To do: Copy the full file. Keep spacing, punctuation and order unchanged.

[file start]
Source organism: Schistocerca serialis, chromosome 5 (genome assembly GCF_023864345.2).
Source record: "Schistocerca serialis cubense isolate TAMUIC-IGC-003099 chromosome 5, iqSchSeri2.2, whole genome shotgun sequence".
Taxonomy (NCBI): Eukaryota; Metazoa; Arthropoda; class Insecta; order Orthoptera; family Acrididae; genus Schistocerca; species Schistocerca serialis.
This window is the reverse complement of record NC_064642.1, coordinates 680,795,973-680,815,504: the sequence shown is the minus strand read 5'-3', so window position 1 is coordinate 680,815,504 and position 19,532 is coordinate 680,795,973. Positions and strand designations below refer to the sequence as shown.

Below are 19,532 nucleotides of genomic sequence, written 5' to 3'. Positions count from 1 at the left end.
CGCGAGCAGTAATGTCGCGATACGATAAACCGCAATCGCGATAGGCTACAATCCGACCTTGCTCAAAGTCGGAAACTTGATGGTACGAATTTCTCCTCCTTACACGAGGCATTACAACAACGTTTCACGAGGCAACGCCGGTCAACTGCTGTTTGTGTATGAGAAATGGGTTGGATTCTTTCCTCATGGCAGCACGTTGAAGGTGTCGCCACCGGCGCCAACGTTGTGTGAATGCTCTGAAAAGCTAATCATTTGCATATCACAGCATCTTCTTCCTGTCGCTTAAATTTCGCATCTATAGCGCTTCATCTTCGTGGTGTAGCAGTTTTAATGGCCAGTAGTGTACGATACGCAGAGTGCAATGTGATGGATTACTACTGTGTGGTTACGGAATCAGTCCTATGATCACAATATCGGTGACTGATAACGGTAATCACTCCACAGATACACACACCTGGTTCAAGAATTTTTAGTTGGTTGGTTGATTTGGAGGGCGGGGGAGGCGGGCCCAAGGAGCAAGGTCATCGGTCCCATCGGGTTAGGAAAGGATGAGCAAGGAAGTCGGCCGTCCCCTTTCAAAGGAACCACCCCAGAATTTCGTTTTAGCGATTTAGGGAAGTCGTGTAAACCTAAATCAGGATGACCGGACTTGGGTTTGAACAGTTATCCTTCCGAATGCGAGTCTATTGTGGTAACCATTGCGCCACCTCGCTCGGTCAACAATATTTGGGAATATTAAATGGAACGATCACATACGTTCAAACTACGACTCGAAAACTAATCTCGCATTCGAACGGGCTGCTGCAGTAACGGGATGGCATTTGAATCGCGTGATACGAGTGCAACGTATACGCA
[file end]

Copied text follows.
Source organism: Schistocerca serialis, chromosome 5 (genome assembly GCF_023864345.2).
Source record: "Schistocerca serialis cubense isolate TAMUIC-IGC-003099 chromosome 5, iqSchSeri2.2, whole genome shotgun sequence".
Taxonomy (NCBI): Eukaryota; Metazoa; Arthropoda; class Insecta; order Orthoptera; family Acrididae; genus Schistocerca; species Schistocerca serialis.
This window is the reverse complement of record NC_064642.1, coordinates 680,795,973-680,815,504: the sequence shown is the minus strand read 5'-3', so window position 1 is coordinate 680,815,504 and position 19,532 is coordinate 680,795,973. Positions and strand designations below refer to the sequence as shown.

Below are 19,532 nucleotides of genomic sequence, written 5' to 3'. Positions count from 1 at the left end.
CGCGAGCAGTAATGTCGCGATACGATAAACCGCAATCGCGATAGGCTACAATCCGACCTTGCTCAAAGTCGGAAACTTGATGGTACGAATTTCTCCTCCTTACACGAGGCATTACAACAACGTTTCACGAGGCAACGCCGGTCAACTGCTGTTTGTGTATGAGAAATGGGTTGGATTCTTTCCTCATGGCAGCACGTTGAAGGTGTCGCCACCGGCGCCAACGTTGTGTGAATGCTCTGAAAAGCTAATCATTTGCATATCACAGCATCTTCTTCCTGTCGCTTAAATTTCGCATCTATAGCGCTTCATCTTCGTGGTGTAGCAGTTTTAATGGCCAGTAGTGTACGATACGCAGAGTGCAATGTGATGGATTACTACTGTGTGGTTACGGAATCAGTCCTATGATCACAATATCGGTGACTGATAACGGTAATCACTCCACAGATACACACACCTGGTTCAAGAATTTTTAGTTGGTTGGTTGATTTGGAGGGCGGGGGAGGCGGGCCCAAGGAGCAAGGTCATCGGTCCCATCGGGTTAGGAAAGGATGAGCAAGGAAGTCGGCCGTCCCCTTTCAAAGGAACCACCCCAGAATTTCGTTTTAGCGATTTAGGGAAGTCGTGTAAACCTAAATCAGGATGACCGGACTTGGGTTTGAACAGTTATCCTTCCGAATGCGAGTCTATTGTGGTAACCATTGCGCCACCTCGCTCGGTCAACAATATTTGGGAATATTAAATGGAACGATCACATACGTTCAAACTACGACTCGAAAACTAATCTCGCATTCGAACGGGCTGCTGCAGTAACGGGATGGCATTTGAATCGCGTGATACGAGTGCAACGTATACGCA